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Review

Green tea polyphenol epigallocatechin 3-gallate in arthritis: progress and promise

Salahuddin Ahmed

Author affiliations

Department of Pharmacology, 2232 Wolfe Hall, College of Pharmacy, 2801 W. Bancroft Street, Toledo, OH 43606, USA

Citation and License

Arthritis Research & Therapy 2010, 12:208  doi:10.1186/ar2982

The electronic version of this article is the complete one and can be found online at: http://arthritis-research.com/content/12/2/208


Published:28 April 2010

© 2010 BioMed Central Ltd

Abstract

Green tea's active ingredient, epigallocatechin 3-gallate (EGCG), has gained significant attention among scientists and has been one of the leading plant-derived molecules studied for its potential health benefits. In the present review I summarize the findings from some of the most significant preclinical studies with EGCG in arthritic diseases. The review also addresses the limitations of the dose, pharmacokinetics, and bioavailability of EGCG in experimental animals and findings related to the EGCG-drug interaction. Although these findings provide scientific evidence of the anti-rheumatic activity of EGCG, further preclinical studies are warranted before phase clinical trials could be initiated with confidence for patients with joint diseases.

Rheumatoid arthritis and osteoarthritis: disease pathogenesis

Rheumatoid arthritis (RA) is a chronic inflammatory disease characterized by the activation of synovial tissue lining the joint capsule, which results in the invasion of the cartilage and bone leading to the progressive joint dysfunction [1]. Severe morbidity and structural damage of joints caused by chronic inflammation often lead to major personal, family, and financial consequences, as well as increased mortality. Recent understanding of the RA pathogenesis has clarified the role of cytokines and other inflammatory mediators in this process and has provided a scientific rationale in the process of developing targeted therapies [2].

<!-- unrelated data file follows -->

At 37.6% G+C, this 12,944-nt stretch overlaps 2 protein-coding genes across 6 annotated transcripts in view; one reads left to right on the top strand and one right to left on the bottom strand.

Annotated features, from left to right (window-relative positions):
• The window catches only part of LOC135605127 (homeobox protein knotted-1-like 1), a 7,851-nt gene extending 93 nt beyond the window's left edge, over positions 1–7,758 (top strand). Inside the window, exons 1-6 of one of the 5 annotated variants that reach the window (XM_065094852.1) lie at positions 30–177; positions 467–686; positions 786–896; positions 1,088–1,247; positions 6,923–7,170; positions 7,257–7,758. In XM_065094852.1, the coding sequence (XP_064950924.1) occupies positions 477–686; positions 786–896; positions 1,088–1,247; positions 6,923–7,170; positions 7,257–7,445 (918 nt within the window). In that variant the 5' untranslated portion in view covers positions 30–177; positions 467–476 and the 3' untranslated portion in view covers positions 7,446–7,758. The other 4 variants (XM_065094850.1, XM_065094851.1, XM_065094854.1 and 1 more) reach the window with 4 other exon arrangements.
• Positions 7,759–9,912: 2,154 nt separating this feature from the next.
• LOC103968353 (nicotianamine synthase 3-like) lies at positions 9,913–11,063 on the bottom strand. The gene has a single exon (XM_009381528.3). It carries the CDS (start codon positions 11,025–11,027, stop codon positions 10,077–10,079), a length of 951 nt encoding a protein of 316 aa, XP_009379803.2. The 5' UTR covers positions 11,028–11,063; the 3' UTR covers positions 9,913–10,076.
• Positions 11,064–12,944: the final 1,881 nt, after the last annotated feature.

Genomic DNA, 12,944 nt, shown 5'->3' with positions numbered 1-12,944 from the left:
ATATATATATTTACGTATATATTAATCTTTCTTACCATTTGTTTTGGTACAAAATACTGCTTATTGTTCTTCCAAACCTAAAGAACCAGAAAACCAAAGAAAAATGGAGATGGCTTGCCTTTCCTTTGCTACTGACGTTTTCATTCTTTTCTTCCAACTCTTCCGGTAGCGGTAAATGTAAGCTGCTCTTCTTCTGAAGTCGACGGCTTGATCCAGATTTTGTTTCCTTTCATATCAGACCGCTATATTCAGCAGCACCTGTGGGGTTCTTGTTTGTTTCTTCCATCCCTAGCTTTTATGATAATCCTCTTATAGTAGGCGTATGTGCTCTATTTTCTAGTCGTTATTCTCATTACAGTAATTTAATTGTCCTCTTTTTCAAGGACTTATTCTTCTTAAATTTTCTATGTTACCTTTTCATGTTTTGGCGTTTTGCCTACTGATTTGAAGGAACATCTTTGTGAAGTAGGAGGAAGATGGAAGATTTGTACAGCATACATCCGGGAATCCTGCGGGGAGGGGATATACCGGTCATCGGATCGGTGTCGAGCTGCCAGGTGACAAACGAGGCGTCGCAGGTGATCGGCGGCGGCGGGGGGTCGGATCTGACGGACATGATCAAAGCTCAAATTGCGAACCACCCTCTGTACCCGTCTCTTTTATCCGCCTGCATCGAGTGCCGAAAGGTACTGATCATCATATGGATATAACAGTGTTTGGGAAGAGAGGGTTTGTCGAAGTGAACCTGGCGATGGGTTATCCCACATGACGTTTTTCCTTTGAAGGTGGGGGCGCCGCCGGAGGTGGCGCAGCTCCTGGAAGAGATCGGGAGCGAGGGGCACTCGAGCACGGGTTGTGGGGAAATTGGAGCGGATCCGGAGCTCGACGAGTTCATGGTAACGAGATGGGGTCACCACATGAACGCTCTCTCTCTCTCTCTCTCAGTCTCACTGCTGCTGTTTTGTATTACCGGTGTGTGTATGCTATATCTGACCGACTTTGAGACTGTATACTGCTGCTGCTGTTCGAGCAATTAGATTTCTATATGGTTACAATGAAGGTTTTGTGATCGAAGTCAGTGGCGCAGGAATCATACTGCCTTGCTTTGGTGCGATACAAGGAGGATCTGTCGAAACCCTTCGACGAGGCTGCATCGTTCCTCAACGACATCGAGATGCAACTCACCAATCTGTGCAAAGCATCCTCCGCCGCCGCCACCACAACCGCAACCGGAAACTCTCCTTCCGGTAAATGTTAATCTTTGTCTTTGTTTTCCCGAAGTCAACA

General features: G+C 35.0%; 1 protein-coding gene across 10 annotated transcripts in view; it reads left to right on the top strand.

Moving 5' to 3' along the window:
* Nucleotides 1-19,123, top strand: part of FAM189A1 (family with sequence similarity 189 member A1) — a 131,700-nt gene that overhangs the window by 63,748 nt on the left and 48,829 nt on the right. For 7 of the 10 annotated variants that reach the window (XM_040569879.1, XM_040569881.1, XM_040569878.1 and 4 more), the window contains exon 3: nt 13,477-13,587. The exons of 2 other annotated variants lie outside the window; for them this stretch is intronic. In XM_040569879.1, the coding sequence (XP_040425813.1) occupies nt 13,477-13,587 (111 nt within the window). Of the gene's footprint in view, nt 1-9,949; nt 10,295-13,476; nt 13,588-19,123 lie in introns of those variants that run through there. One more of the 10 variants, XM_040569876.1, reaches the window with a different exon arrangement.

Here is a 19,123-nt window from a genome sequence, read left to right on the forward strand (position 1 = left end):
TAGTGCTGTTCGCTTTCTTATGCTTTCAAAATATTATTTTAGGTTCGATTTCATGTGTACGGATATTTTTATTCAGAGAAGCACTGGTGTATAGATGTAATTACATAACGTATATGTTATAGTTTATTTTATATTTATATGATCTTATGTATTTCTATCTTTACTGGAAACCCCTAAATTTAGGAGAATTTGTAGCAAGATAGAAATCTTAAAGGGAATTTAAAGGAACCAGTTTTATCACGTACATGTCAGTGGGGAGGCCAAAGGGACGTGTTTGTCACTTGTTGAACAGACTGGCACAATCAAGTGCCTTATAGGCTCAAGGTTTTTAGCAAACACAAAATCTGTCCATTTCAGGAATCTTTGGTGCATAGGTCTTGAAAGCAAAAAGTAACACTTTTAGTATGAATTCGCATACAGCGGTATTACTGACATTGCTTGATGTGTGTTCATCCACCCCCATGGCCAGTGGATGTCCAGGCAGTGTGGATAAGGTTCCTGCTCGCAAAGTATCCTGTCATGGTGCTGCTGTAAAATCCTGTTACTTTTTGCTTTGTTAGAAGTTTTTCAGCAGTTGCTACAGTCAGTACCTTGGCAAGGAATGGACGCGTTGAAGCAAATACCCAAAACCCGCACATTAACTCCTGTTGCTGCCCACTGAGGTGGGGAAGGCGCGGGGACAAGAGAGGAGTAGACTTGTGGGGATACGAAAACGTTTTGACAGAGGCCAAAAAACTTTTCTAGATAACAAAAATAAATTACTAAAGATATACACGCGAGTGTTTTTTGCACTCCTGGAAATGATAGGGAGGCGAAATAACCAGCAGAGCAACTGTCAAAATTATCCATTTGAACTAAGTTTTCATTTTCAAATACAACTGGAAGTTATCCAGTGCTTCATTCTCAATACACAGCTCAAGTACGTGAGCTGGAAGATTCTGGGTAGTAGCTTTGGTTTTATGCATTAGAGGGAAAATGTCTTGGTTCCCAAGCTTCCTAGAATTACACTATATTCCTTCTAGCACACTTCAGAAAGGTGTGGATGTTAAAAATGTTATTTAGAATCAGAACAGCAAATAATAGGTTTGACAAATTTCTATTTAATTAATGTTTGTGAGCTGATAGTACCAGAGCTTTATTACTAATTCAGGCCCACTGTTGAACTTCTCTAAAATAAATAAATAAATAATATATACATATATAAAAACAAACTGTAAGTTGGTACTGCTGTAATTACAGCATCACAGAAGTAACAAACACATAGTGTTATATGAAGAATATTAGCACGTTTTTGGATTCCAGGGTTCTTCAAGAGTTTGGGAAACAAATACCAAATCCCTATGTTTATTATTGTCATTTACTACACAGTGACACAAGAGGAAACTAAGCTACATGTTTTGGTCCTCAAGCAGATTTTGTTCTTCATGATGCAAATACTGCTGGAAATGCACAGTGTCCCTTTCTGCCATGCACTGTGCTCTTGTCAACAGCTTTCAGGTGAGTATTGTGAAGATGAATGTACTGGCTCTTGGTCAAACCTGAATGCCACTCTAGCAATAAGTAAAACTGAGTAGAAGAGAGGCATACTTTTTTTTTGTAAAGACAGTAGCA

Osteoarthritis (OA) is a common disorder of synovial joints characterized pathologically by focal areas of damage to the articular cartilage, centered on load-bearing areas, which is associated with new bone formation at the joint margins (osteophytosis), changes in the subchondral bone, variable degrees of mild synovitis, and thickening of the joint capsule [3]. The severity of OA differs from patient to patient, but the very common clinical symptoms include pain, reduced range of motion, inflammation, and deformity [4]. This condition is strongly age related, being less common before the age of 40 but showing a marked increase in frequency with age [3]. Although OA is considered the disease of the destruction of articular cartilage, recent evidence suggests that it may also damage bone and synovium in the arthritic joints [3,4]. Despite existing evidence of the crosstalk between tissues at the cellular and molecular levels, however, intertwined pathophysiological processes causing OA have reduced the focus in choosing from one of these three tissues - articular cartilage, bone, or synovium - to serve as the key therapeutic target [3].

Treatment of arthritis: approaches and options

Conventional disease-modifying anti-rheumatic drugs such as methotrexate have long been the mainstay of RA treatment and are still advocated as a first-line option in newly diagnosed RA patients [5]. While a combination of good efficacy and acceptable toxicity, in conjunction with low cost and patient convenience, has made methotrexate an increasingly favored drug for RA, recent studies suggest that patients lose efficacy over time and only a minority of them achieve disease remission from its use [5]. TNFα inhibitors, as first-generation biologics, have radically changed the treatment of patients with refractory RA. Among patients with RA who are unresponsive to methotrexate, however, only two-thirds respond to TNFα inhibitors - which opened the option of combination therapy (combining disease-modifying anti-rheumatic drugs with biological therapy) [5,6]. As a result, newer approaches have resulted in the development of next-generation biologics during the past few years, including abatacept, rituximab, and tocilizumab [2,6].